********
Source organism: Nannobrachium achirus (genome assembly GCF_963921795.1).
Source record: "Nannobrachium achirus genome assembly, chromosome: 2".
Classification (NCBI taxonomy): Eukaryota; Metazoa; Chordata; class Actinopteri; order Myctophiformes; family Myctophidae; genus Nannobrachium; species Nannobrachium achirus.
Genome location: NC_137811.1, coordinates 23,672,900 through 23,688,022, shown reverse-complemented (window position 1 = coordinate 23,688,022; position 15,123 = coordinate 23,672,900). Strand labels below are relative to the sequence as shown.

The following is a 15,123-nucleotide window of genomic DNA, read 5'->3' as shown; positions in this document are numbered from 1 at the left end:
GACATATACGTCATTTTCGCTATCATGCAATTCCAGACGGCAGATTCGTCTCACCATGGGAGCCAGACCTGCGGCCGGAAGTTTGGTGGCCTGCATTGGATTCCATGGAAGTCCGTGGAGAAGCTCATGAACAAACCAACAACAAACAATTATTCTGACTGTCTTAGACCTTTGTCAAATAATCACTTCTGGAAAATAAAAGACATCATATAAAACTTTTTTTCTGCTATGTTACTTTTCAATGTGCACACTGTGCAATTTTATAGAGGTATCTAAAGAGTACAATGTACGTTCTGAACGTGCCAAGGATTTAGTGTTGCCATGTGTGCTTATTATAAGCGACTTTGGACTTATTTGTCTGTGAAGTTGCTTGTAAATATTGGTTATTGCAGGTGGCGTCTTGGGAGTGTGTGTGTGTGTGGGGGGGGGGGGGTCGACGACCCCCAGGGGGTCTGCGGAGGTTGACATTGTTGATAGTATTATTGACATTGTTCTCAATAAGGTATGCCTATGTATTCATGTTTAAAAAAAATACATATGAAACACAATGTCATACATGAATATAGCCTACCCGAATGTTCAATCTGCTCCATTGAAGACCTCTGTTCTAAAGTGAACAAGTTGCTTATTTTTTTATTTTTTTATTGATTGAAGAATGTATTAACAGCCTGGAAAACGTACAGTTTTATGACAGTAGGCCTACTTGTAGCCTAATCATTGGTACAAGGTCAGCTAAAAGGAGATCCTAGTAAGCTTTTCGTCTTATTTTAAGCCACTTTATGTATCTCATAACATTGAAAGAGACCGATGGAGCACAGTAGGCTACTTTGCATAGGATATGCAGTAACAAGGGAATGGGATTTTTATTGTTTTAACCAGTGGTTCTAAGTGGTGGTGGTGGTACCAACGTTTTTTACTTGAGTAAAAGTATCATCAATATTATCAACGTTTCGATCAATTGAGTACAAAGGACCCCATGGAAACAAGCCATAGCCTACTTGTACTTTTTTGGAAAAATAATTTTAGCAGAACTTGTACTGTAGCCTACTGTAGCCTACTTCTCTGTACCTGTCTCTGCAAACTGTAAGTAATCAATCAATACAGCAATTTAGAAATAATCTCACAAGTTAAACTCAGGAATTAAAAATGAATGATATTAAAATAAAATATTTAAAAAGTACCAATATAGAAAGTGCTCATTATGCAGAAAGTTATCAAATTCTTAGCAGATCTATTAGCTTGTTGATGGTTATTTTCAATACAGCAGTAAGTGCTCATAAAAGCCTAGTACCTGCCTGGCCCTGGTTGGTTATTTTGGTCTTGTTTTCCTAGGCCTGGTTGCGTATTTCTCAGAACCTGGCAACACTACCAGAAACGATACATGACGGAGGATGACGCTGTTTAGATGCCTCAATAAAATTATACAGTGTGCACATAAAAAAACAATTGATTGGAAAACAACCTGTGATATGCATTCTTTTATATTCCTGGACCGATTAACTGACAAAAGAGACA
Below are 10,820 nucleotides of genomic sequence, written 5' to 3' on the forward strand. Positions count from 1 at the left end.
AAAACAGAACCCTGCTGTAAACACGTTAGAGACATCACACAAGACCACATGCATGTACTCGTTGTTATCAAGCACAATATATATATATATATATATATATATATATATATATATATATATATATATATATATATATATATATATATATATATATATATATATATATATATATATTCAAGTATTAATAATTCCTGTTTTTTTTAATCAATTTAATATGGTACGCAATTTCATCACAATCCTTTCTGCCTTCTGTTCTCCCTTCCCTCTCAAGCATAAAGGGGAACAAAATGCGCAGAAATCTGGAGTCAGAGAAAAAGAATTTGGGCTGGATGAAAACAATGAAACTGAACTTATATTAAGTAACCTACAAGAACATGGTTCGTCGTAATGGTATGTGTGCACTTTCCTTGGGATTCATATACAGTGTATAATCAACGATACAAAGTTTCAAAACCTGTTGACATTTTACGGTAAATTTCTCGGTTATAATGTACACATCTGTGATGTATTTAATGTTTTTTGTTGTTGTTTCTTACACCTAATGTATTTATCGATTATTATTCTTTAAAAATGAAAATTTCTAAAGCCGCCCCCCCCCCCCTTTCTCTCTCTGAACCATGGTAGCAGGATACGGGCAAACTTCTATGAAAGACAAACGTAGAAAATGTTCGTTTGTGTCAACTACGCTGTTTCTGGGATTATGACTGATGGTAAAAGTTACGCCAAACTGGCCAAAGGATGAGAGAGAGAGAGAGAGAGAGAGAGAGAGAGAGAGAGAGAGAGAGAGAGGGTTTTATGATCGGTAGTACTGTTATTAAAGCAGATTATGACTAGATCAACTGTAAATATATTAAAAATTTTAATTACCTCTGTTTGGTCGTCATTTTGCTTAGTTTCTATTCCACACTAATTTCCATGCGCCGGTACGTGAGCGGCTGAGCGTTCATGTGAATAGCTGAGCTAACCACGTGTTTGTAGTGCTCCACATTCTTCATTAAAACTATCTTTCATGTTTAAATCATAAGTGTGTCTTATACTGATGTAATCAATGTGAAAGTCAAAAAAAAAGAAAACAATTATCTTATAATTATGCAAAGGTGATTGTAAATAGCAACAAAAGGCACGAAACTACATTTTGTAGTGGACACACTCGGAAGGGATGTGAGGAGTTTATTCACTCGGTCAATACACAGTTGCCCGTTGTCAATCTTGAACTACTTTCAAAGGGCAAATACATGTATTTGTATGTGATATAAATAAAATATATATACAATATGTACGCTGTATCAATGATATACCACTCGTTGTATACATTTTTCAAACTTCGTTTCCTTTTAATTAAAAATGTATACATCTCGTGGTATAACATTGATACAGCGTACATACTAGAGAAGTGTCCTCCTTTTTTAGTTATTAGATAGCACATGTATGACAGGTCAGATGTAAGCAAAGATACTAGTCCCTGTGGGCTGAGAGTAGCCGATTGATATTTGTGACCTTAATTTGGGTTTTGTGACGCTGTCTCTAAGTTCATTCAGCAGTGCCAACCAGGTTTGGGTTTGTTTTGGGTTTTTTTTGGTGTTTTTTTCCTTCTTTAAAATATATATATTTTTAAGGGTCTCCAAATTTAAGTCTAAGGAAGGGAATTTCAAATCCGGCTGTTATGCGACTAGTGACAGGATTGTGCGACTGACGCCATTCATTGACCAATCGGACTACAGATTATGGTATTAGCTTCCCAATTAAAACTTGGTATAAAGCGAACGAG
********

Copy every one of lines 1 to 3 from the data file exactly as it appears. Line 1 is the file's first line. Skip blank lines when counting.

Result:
Source organism: Nannobrachium achirus (genome assembly GCF_963921795.1).
Source record: "Nannobrachium achirus genome assembly, chromosome: 2".
Classification (NCBI taxonomy): Eukaryota; Metazoa; Chordata; class Actinopteri; order Myctophiformes; family Myctophidae; genus Nannobrachium; species Nannobrachium achirus.